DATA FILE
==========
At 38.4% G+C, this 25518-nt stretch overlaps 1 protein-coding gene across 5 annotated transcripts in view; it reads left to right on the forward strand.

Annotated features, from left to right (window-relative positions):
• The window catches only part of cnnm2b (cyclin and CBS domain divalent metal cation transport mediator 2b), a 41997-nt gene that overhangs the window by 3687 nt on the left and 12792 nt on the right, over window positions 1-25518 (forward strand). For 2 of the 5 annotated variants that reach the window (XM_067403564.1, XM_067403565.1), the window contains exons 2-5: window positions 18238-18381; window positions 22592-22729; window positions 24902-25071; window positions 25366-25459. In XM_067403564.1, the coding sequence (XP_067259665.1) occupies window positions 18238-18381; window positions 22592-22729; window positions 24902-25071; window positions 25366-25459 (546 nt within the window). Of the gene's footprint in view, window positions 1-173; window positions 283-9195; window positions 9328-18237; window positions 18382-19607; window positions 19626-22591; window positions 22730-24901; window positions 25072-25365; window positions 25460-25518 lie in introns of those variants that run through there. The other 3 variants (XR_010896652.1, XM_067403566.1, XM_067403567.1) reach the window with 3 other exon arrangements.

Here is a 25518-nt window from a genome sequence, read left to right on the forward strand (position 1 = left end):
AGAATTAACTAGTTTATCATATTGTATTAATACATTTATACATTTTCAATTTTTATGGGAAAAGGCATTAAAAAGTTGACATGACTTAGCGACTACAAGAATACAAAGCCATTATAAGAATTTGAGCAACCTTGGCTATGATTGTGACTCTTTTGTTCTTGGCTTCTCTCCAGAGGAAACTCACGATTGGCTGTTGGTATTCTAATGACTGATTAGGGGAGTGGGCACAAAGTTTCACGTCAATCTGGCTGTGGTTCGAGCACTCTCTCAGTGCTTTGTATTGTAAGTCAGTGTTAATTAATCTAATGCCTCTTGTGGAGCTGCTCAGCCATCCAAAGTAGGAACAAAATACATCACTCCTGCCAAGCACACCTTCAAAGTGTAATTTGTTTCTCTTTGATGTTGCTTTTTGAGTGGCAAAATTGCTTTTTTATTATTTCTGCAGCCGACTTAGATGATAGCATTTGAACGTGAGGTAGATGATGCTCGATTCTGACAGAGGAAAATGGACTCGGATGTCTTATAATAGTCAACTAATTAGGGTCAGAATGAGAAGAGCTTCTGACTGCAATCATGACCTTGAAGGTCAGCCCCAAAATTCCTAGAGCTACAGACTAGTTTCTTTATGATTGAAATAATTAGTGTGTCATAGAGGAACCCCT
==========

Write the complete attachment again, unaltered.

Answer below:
At 38.4% G+C, this 25518-nt stretch overlaps 1 protein-coding gene across 5 annotated transcripts in view; it reads left to right on the forward strand.

Annotated features, from left to right (window-relative positions):
• The window catches only part of cnnm2b (cyclin and CBS domain divalent metal cation transport mediator 2b), a 41997-nt gene that overhangs the window by 3687 nt on the left and 12792 nt on the right, over window positions 1-25518 (forward strand). For 2 of the 5 annotated variants that reach the window (XM_067403564.1, XM_067403565.1), the window contains exons 2-5: window positions 18238-18381; window positions 22592-22729; window positions 24902-25071; window positions 25366-25459. In XM_067403564.1, the coding sequence (XP_067259665.1) occupies window positions 18238-18381; window positions 22592-22729; window positions 24902-25071; window positions 25366-25459 (546 nt within the window). Of the gene's footprint in view, window positions 1-173; window positions 283-9195; window positions 9328-18237; window positions 18382-19607; window positions 19626-22591; window positions 22730-24901; window positions 25072-25365; window positions 25460-25518 lie in introns of those variants that run through there. The other 3 variants (XR_010896652.1, XM_067403566.1, XM_067403567.1) reach the window with 3 other exon arrangements.

Here is a 25518-nt window from a genome sequence, read left to right on the forward strand (position 1 = left end):
AGAATTAACTAGTTTATCATATTGTATTAATACATTTATACATTTTCAATTTTTATGGGAAAAGGCATTAAAAAGTTGACATGACTTAGCGACTACAAGAATACAAAGCCATTATAAGAATTTGAGCAACCTTGGCTATGATTGTGACTCTTTTGTTCTTGGCTTCTCTCCAGAGGAAACTCACGATTGGCTGTTGGTATTCTAATGACTGATTAGGGGAGTGGGCACAAAGTTTCACGTCAATCTGGCTGTGGTTCGAGCACTCTCTCAGTGCTTTGTATTGTAAGTCAGTGTTAATTAATCTAATGCCTCTTGTGGAGCTGCTCAGCCATCCAAAGTAGGAACAAAATACATCACTCCTGCCAAGCACACCTTCAAAGTGTAATTTGTTTCTCTTTGATGTTGCTTTTTGAGTGGCAAAATTGCTTTTTTATTATTTCTGCAGCCGACTTAGATGATAGCATTTGAACGTGAGGTAGATGATGCTCGATTCTGACAGAGGAAAATGGACTCGGATGTCTTATAATAGTCAACTAATTAGGGTCAGAATGAGAAGAGCTTCTGACTGCAATCATGACCTTGAAGGTCAGCCCCAAAATTCCTAGAGCTACAGACTAGTTTCTTTATGATTGAAATAATTAGTGTGTCATAGAGGAACCCCT